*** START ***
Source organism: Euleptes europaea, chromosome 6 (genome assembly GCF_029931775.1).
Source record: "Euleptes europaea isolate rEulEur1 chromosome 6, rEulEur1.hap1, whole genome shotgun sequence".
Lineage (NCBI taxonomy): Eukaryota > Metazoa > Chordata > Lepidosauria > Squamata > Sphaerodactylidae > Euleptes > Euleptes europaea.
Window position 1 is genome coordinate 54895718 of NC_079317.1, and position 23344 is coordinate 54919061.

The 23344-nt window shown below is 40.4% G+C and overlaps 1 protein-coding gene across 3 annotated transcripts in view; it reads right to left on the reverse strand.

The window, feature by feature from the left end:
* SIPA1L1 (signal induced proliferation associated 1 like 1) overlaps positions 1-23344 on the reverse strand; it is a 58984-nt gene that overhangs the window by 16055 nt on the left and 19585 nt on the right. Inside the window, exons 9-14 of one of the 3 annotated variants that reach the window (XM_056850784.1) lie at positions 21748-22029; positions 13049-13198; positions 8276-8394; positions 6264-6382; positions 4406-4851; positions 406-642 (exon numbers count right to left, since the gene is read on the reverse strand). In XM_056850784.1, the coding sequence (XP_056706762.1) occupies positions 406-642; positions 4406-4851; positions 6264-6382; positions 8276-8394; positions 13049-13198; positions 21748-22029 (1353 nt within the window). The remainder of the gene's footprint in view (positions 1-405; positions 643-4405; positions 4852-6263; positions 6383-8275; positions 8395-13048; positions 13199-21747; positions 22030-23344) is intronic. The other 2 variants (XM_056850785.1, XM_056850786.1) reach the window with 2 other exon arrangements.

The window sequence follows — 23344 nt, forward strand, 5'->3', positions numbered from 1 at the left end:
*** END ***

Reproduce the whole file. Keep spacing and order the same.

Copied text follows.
Source organism: Euleptes europaea, chromosome 6 (genome assembly GCF_029931775.1).
Source record: "Euleptes europaea isolate rEulEur1 chromosome 6, rEulEur1.hap1, whole genome shotgun sequence".
Lineage (NCBI taxonomy): Eukaryota > Metazoa > Chordata > Lepidosauria > Squamata > Sphaerodactylidae > Euleptes > Euleptes europaea.
Window position 1 is genome coordinate 54895718 of NC_079317.1, and position 23344 is coordinate 54919061.

The 23344-nt window shown below is 40.4% G+C and overlaps 1 protein-coding gene across 3 annotated transcripts in view; it reads right to left on the reverse strand.

The window, feature by feature from the left end:
* SIPA1L1 (signal induced proliferation associated 1 like 1) overlaps positions 1-23344 on the reverse strand; it is a 58984-nt gene that overhangs the window by 16055 nt on the left and 19585 nt on the right. Inside the window, exons 9-14 of one of the 3 annotated variants that reach the window (XM_056850784.1) lie at positions 21748-22029; positions 13049-13198; positions 8276-8394; positions 6264-6382; positions 4406-4851; positions 406-642 (exon numbers count right to left, since the gene is read on the reverse strand). In XM_056850784.1, the coding sequence (XP_056706762.1) occupies positions 406-642; positions 4406-4851; positions 6264-6382; positions 8276-8394; positions 13049-13198; positions 21748-22029 (1353 nt within the window). The remainder of the gene's footprint in view (positions 1-405; positions 643-4405; positions 4852-6263; positions 6383-8275; positions 8395-13048; positions 13199-21747; positions 22030-23344) is intronic. The other 2 variants (XM_056850785.1, XM_056850786.1) reach the window with 2 other exon arrangements.

The window sequence follows — 23344 nt, forward strand, 5'->3', positions numbered from 1 at the left end: